We've seen reports on the internet claiming that the majority of extra-virgin olive oils sold in the USA are "fake". We'd like to take a moment to break down that claim.
The use of the word "fake" may be complicated. Olive oils can be deemed "fake" if they are adulterated, meaning that the oil is not from olives or has been mixed with non-olive oil. The other reason why an oil can be deemed "fake" is because it does not meet the quality standard listed on the label.
Olive oil purity/authenticity
The NAOOA routinely checks olive oils sold in the United States for purity. We subject over 200 samples in a year to chemical analysis and we have found that over 98% of the time, the oils are 100% olive. In other words, not fake. You can rest assured that the oil you are buying is almost certainly made from olives and not cut with another type of oil.
Olive oil quality
The NAOOA also checks for quality. This is where things get complicated. To check for quality, olive oils are subjected to both chemical and sensory analysis.
- Chemical analysis checks for things like free fatty acid content, UV absorbency, peroxide value and more. There are values that an olive oil needs to pass in order be rated as Extra Virgin.
- Sensory analysis involves trained panels who use their senses of taste and smell to assess the oil.
Olive oils that are "cold pressed" or extracted by mechanical means are eligible for the designation extra virgin or virgin. If the oil does not meet the chemical or sensory standard set by the IOC for extra virgin olive oil, then it will be designated as virgin. However, some quality measures - especially flavor - change over time.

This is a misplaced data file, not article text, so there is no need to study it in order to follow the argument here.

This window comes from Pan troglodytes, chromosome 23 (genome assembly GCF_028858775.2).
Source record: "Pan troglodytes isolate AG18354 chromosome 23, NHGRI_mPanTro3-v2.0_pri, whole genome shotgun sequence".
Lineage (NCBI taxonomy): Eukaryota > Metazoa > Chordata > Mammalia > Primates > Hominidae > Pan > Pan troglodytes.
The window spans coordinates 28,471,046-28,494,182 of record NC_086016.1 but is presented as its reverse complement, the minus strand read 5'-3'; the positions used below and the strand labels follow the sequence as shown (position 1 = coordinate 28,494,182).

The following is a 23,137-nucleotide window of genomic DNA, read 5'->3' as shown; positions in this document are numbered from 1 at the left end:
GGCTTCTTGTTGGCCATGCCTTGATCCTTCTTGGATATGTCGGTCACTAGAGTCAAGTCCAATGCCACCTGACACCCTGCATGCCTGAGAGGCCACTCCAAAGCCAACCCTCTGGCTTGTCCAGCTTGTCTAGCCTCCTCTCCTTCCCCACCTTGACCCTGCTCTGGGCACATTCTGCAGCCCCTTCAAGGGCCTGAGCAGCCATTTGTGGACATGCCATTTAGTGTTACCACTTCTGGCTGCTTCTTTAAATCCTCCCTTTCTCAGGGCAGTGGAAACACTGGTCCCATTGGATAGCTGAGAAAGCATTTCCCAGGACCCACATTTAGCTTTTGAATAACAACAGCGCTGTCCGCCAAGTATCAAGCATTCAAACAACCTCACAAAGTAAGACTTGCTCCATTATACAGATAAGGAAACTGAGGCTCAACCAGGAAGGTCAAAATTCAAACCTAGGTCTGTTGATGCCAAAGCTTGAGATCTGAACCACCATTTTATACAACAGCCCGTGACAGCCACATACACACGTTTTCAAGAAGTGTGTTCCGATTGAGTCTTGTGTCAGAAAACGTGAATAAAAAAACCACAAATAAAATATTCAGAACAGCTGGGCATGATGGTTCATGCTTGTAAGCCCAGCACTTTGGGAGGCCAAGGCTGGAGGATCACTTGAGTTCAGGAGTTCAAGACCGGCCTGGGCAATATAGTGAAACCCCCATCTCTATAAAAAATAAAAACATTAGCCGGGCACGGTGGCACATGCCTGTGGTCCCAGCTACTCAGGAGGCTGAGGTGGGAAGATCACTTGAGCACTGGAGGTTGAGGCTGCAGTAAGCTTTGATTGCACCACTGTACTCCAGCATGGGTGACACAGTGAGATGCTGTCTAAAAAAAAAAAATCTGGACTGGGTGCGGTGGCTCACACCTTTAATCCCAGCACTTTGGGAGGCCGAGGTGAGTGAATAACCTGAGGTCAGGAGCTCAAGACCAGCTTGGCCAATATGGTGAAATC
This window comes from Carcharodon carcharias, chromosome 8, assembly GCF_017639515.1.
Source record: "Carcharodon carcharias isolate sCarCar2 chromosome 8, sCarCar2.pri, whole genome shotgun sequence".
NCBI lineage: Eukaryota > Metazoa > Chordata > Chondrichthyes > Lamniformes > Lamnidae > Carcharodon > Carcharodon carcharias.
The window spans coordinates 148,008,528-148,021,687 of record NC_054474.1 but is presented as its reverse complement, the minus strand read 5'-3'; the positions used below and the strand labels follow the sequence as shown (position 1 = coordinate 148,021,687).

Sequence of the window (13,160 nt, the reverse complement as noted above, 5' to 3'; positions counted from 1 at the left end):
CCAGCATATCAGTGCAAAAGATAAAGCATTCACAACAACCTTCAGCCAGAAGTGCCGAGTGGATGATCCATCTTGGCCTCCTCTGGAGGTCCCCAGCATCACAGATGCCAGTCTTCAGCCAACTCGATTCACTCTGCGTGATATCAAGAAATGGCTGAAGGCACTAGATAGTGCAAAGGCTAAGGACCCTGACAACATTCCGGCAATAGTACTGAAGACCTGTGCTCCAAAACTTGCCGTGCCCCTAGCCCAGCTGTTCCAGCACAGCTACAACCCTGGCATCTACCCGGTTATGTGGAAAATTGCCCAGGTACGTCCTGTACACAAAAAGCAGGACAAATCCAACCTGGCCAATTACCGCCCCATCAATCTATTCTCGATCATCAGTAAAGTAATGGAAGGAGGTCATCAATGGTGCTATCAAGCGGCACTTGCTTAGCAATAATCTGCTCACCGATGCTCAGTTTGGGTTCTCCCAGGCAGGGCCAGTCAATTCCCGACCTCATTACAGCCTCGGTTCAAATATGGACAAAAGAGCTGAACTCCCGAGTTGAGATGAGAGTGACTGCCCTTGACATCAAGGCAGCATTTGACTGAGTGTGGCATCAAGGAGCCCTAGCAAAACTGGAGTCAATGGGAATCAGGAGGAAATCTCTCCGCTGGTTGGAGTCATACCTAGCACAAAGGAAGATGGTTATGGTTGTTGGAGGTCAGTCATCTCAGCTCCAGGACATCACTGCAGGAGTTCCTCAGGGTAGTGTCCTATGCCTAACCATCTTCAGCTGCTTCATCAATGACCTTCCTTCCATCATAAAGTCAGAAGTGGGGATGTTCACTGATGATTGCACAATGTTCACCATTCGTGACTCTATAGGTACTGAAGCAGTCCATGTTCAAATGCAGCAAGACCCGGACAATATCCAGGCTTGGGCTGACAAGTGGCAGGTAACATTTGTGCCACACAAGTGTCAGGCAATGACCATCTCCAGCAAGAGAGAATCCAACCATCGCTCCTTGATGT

The many accusations of "fake" olive oil recently are essentially a debate as to whether some extra virgin olive oils should really be labeled virgin olive oil. Virgin olive oil is hardly a "fake" olive oil. Virgin olive oil is still heart-healthy and contains vitamins and antioxidants. Use of the word "fake" when describing these oils is misleading.
The good news is that the NAOOA also checks for quality, and we have found that the vast majority of olive oils that we test do, in-fact, meet the quality standards indicated on the label. The one area we see some discrepancies is on the sensory, or taste, analysis. A true "grade" analysis should be done by a trained panel recognized by the IOC, not by an individual taster.
Olive oil origin
Another accusation thrown at olive oil is the claim that it is "fake" because it was grown in a country that differs from where it was bottled. Olive oil imported from a particular country might have been produced in another country. USA regulations require olive oil companies to list the origin of the olive oil itself on the bottle, usually on the back near the nutrition facts. You can go a step further and buy an olive oil that has an origin seal such as DOP (Denominazione di Origine Protetta) or DOPG (Denominazione di Origine Controllata e Garantita) which is a guarantee of origin. Even without a DOP or DOPG seal, the oil in the bottle is not "fake". The oil is olive oil and not any other type of oil. Again, we know, because we've tested it.
The NAOOA tests hundreds of samples of olive oil a year. We buy the oil from supermarkets, just like you do, and subject it to rigorous chemical and sensory testing. We know from our tests that the hype about "fake" olive oil is hugely exaggerated. You can rest assured that your olive oil is authentic quality olive oil.